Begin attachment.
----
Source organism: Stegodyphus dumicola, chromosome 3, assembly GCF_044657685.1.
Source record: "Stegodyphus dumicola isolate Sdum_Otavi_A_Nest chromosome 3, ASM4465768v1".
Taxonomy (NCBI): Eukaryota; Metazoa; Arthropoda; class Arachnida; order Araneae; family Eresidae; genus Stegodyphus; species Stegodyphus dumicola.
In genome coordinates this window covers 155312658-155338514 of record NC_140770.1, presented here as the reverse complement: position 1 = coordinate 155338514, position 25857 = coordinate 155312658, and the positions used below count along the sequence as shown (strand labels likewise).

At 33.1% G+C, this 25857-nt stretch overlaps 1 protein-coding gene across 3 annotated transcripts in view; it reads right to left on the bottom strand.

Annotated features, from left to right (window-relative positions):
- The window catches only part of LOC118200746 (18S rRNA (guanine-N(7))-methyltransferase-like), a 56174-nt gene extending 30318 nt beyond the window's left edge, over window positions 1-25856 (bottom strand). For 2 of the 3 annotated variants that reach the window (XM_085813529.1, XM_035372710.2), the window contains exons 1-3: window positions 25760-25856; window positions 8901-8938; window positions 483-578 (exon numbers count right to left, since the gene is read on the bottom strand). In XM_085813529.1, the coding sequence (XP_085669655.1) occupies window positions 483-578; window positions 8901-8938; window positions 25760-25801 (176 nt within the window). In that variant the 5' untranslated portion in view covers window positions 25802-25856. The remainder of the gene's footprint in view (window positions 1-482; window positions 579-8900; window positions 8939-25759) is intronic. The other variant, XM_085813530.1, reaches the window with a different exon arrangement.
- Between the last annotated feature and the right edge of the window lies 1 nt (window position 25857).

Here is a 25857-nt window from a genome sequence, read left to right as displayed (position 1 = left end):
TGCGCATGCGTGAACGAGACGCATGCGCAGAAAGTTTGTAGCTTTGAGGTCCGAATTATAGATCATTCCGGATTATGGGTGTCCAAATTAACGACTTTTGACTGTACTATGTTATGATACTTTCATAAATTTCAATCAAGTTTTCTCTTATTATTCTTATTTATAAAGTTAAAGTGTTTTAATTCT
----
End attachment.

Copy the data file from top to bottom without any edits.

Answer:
Source organism: Stegodyphus dumicola, chromosome 3, assembly GCF_044657685.1.
Source record: "Stegodyphus dumicola isolate Sdum_Otavi_A_Nest chromosome 3, ASM4465768v1".
Taxonomy (NCBI): Eukaryota; Metazoa; Arthropoda; class Arachnida; order Araneae; family Eresidae; genus Stegodyphus; species Stegodyphus dumicola.
In genome coordinates this window covers 155312658-155338514 of record NC_140770.1, presented here as the reverse complement: position 1 = coordinate 155338514, position 25857 = coordinate 155312658, and the positions used below count along the sequence as shown (strand labels likewise).

At 33.1% G+C, this 25857-nt stretch overlaps 1 protein-coding gene across 3 annotated transcripts in view; it reads right to left on the bottom strand.

Annotated features, from left to right (window-relative positions):
- The window catches only part of LOC118200746 (18S rRNA (guanine-N(7))-methyltransferase-like), a 56174-nt gene extending 30318 nt beyond the window's left edge, over window positions 1-25856 (bottom strand). For 2 of the 3 annotated variants that reach the window (XM_085813529.1, XM_035372710.2), the window contains exons 1-3: window positions 25760-25856; window positions 8901-8938; window positions 483-578 (exon numbers count right to left, since the gene is read on the bottom strand). In XM_085813529.1, the coding sequence (XP_085669655.1) occupies window positions 483-578; window positions 8901-8938; window positions 25760-25801 (176 nt within the window). In that variant the 5' untranslated portion in view covers window positions 25802-25856. The remainder of the gene's footprint in view (window positions 1-482; window positions 579-8900; window positions 8939-25759) is intronic. The other variant, XM_085813530.1, reaches the window with a different exon arrangement.
- Between the last annotated feature and the right edge of the window lies 1 nt (window position 25857).

Here is a 25857-nt window from a genome sequence, read left to right as displayed (position 1 = left end):
TGCGCATGCGTGAACGAGACGCATGCGCAGAAAGTTTGTAGCTTTGAGGTCCGAATTATAGATCATTCCGGATTATGGGTGTCCAAATTAACGACTTTTGACTGTACTATGTTATGATACTTTCATAAATTTCAATCAAGTTTTCTCTTATTATTCTTATTTATAAAGTTAAAGTGTTTTAATTCT